The wheel gets reinvented !



Engineers at Michelin's US technology centre envision a future in which vehicles ride on what they call the Tweel, a combined tyre and wheel that can never go flat because it contains no air. :tongue:

The first commercial use of the integrated tyre and wheel assembly will be on the stair-climbing iBOT wheelchair. The Tweel and another airless tyre were on display at this week's Detroit motor show.

Michelin has high expectations for the Tweel project. The concept of a single-piece tyre and wheel assembly is one the company expects to become widespread on passenger cars and, eventually, used on construction equipment and aircraft.

The Tweel offers a number of benefits beyond the attraction of being impervious to nails. The tread will last two to three times as long as radial tyres, Michelin says, and when it does wear thin it can be retreaded. For manufacturers, the Tweel reduces the number of parts, eliminating most of the 23 components of a new tyre as well as the costly air-pressure monitors that will soon be required on new vehicles in the US.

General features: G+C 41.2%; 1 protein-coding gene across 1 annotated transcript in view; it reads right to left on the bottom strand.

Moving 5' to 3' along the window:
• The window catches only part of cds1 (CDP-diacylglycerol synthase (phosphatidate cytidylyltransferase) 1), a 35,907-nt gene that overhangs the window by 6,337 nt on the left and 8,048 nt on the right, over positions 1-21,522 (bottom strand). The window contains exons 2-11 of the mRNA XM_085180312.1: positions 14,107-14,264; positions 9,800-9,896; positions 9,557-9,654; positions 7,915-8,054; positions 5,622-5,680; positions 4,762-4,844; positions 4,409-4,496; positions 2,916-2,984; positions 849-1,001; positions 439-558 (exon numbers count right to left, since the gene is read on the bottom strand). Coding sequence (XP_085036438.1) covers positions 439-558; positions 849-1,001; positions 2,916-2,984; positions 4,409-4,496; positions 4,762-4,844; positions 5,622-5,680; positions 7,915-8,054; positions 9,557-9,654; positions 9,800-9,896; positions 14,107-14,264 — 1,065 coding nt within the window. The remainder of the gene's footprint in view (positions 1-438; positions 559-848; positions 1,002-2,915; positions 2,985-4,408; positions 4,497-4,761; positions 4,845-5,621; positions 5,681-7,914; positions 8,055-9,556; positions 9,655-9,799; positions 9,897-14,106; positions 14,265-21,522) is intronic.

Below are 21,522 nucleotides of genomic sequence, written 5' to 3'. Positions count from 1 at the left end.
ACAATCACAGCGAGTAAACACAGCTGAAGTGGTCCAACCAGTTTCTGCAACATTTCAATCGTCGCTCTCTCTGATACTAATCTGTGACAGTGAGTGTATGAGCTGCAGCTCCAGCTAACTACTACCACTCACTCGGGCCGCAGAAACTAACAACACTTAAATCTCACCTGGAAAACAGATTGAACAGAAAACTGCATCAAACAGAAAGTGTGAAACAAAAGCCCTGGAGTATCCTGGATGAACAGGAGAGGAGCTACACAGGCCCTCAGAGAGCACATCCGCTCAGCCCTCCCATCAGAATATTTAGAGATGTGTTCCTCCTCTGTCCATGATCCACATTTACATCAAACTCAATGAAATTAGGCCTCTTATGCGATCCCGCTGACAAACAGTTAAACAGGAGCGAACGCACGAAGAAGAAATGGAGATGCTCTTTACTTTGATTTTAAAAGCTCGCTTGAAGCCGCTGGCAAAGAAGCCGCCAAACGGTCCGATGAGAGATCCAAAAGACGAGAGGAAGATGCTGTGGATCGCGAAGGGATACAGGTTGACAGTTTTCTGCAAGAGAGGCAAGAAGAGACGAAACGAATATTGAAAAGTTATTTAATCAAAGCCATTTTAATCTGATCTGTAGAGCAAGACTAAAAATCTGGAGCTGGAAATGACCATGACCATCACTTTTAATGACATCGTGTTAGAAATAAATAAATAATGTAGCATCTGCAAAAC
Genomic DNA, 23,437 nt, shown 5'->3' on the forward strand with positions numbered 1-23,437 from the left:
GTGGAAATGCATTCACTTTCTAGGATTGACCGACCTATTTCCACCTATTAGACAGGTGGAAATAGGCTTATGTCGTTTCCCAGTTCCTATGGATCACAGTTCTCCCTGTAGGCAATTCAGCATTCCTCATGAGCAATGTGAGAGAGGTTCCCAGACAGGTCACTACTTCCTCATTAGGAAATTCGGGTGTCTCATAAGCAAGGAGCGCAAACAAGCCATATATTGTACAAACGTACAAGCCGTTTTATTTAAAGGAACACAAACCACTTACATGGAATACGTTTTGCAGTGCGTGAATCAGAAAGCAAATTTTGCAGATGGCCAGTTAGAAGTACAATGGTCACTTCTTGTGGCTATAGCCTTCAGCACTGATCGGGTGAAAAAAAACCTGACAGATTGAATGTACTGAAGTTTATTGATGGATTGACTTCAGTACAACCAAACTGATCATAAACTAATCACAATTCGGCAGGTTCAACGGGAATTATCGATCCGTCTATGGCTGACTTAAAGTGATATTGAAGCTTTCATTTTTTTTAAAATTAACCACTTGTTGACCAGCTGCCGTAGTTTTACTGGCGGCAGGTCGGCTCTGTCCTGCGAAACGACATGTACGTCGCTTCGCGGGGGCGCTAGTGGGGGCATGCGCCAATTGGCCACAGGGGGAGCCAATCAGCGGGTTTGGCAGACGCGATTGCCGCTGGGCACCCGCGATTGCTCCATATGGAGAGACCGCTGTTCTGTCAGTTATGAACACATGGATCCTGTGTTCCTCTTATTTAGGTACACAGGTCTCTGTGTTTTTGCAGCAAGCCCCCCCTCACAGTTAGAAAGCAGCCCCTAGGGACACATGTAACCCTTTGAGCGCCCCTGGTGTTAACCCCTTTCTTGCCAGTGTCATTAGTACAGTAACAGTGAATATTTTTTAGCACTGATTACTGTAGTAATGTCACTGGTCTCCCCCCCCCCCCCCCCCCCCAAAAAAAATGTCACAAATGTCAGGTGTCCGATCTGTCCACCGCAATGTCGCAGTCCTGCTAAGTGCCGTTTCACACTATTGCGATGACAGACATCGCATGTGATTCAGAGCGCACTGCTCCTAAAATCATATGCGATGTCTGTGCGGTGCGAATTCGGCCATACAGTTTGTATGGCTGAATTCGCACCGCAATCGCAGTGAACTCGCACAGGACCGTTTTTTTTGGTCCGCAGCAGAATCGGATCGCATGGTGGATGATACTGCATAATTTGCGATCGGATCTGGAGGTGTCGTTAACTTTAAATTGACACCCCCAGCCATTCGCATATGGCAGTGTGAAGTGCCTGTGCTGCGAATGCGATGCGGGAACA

In recent years, manufacturers have devoted an increasing amount of attention to tyres that let motorists continue driving after a puncture, at a reduced speed. Several run-flat designs are available, freeing car makers to eliminate the weight and cost of spare tyres. Michelin, which markets run-flat tyres under the Pax name, took a different approach in developing the Tweel. Its goal: a replacement for traditional tyres designed to function without air.
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